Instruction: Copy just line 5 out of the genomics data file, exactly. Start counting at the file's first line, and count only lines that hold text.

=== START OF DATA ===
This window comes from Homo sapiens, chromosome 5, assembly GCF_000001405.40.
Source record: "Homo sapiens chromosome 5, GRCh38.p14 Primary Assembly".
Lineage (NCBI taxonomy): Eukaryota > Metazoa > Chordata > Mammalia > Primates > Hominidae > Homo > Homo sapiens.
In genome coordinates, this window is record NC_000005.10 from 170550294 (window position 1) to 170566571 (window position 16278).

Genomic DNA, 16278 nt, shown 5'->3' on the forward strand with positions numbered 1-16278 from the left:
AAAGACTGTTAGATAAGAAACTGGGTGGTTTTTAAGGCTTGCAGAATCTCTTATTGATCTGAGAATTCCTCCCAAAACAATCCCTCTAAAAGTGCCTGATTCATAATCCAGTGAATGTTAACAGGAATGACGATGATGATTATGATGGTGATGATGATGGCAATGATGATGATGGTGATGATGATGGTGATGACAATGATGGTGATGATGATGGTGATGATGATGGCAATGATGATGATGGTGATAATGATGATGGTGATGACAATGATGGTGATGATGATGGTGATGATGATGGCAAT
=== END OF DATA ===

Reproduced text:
Genomic DNA, 16278 nt, shown 5'->3' on the forward strand with positions numbered 1-16278 from the left: